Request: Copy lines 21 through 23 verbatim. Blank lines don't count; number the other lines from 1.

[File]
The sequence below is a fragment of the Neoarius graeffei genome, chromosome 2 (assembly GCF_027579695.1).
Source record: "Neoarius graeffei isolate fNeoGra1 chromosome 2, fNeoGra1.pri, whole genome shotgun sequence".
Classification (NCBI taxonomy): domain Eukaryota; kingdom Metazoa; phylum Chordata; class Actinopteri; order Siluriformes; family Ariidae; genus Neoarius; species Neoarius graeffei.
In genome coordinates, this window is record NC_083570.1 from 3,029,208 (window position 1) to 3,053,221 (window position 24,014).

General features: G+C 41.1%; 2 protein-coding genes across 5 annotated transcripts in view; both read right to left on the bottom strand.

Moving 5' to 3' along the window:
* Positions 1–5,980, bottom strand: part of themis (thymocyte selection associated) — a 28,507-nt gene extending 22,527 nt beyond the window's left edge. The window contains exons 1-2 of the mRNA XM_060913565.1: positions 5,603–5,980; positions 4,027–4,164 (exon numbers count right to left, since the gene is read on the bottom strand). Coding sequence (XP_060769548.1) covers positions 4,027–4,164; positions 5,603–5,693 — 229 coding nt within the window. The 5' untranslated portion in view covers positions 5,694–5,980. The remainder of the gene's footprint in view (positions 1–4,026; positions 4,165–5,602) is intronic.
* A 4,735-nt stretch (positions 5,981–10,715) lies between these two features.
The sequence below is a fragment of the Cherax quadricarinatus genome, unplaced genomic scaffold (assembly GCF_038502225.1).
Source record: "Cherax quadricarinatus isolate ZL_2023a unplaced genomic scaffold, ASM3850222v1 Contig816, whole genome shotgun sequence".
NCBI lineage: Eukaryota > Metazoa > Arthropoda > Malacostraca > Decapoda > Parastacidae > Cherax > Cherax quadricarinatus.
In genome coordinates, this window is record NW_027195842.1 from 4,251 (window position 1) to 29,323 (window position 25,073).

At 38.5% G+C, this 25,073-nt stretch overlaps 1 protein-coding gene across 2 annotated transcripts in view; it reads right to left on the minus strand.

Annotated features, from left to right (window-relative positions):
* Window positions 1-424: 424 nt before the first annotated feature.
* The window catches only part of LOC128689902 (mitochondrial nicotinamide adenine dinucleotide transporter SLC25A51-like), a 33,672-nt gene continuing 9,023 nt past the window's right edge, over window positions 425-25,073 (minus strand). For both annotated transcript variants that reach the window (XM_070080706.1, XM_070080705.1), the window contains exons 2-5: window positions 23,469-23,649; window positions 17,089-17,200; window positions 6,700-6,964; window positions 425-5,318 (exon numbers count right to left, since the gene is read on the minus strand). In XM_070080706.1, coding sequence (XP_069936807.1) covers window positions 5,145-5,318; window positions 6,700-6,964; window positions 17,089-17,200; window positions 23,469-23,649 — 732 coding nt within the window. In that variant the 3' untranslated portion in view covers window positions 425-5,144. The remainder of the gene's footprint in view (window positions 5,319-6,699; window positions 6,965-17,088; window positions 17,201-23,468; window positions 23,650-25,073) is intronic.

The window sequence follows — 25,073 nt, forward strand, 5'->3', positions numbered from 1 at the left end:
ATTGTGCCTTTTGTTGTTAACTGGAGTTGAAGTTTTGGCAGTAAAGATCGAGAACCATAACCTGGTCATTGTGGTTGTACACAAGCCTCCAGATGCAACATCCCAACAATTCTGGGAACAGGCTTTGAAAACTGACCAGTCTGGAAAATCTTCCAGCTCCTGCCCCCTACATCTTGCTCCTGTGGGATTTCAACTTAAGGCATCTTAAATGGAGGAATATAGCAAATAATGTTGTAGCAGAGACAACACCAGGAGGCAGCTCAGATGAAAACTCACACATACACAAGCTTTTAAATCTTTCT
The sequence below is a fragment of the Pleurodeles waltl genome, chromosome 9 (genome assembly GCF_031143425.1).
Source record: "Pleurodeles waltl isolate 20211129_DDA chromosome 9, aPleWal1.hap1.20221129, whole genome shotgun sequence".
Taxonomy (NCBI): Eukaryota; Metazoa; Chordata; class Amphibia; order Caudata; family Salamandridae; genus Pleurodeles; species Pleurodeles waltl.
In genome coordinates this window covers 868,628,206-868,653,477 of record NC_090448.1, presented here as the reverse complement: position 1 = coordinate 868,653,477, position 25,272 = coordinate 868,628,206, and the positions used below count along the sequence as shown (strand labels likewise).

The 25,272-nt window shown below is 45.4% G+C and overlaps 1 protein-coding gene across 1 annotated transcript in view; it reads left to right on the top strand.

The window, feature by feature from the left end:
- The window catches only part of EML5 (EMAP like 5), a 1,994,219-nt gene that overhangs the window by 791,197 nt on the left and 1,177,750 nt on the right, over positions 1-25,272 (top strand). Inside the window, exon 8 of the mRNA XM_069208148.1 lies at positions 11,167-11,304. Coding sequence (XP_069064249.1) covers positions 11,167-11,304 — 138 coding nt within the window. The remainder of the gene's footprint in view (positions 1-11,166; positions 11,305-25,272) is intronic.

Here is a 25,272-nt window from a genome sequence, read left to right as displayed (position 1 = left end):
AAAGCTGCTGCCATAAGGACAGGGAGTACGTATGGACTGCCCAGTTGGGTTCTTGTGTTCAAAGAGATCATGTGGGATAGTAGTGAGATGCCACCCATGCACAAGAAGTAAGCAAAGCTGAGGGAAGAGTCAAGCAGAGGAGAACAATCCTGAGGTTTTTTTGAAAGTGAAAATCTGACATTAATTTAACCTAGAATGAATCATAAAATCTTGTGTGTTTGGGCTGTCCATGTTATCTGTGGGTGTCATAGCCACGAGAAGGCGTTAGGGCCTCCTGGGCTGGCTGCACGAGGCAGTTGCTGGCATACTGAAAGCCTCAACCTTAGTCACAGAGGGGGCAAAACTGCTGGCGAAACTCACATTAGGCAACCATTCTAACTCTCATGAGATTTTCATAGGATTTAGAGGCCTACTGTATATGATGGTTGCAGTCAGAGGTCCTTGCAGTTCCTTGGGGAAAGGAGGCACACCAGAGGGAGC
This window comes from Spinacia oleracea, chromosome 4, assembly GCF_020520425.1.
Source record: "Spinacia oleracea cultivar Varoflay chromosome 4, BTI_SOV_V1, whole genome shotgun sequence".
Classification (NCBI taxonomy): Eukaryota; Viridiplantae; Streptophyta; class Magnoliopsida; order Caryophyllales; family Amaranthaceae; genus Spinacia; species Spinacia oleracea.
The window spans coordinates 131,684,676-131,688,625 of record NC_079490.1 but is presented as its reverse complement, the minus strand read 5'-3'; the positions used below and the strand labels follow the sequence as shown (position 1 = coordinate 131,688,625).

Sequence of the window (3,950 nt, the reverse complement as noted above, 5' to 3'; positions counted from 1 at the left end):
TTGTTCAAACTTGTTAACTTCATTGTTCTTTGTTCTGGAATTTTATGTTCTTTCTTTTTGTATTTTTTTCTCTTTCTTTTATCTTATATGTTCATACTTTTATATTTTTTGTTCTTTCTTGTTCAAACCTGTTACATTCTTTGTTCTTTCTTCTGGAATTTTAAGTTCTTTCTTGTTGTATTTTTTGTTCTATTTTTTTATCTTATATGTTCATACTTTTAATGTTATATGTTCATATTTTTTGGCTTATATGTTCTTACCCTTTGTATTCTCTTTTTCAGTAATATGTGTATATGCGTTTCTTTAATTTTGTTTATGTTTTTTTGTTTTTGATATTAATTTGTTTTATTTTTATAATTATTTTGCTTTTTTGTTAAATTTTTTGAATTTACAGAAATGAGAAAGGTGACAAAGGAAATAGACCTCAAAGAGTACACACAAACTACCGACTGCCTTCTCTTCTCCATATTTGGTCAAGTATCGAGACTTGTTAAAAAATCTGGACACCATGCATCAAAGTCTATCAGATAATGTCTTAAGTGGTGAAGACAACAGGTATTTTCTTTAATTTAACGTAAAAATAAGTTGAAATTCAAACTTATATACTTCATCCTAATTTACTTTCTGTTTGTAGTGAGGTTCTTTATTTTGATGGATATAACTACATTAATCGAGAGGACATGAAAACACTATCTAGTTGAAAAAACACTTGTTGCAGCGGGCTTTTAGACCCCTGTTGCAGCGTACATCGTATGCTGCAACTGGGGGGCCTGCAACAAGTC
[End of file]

Taxonomy (NCBI): Eukaryota; Metazoa; Chordata; class Amphibia; order Caudata; family Salamandridae; genus Pleurodeles; species Pleurodeles waltl.
In genome coordinates this window covers 868,628,206-868,653,477 of record NC_090448.1, presented here as the reverse complement: position 1 = coordinate 868,653,477, position 25,272 = coordinate 868,628,206, and the positions used below count along the sequence as shown (strand labels likewise).

The 25,272-nt window shown below is 45.4% G+C and overlaps 1 protein-coding gene across 1 annotated transcript in view; it reads left to right on the top strand.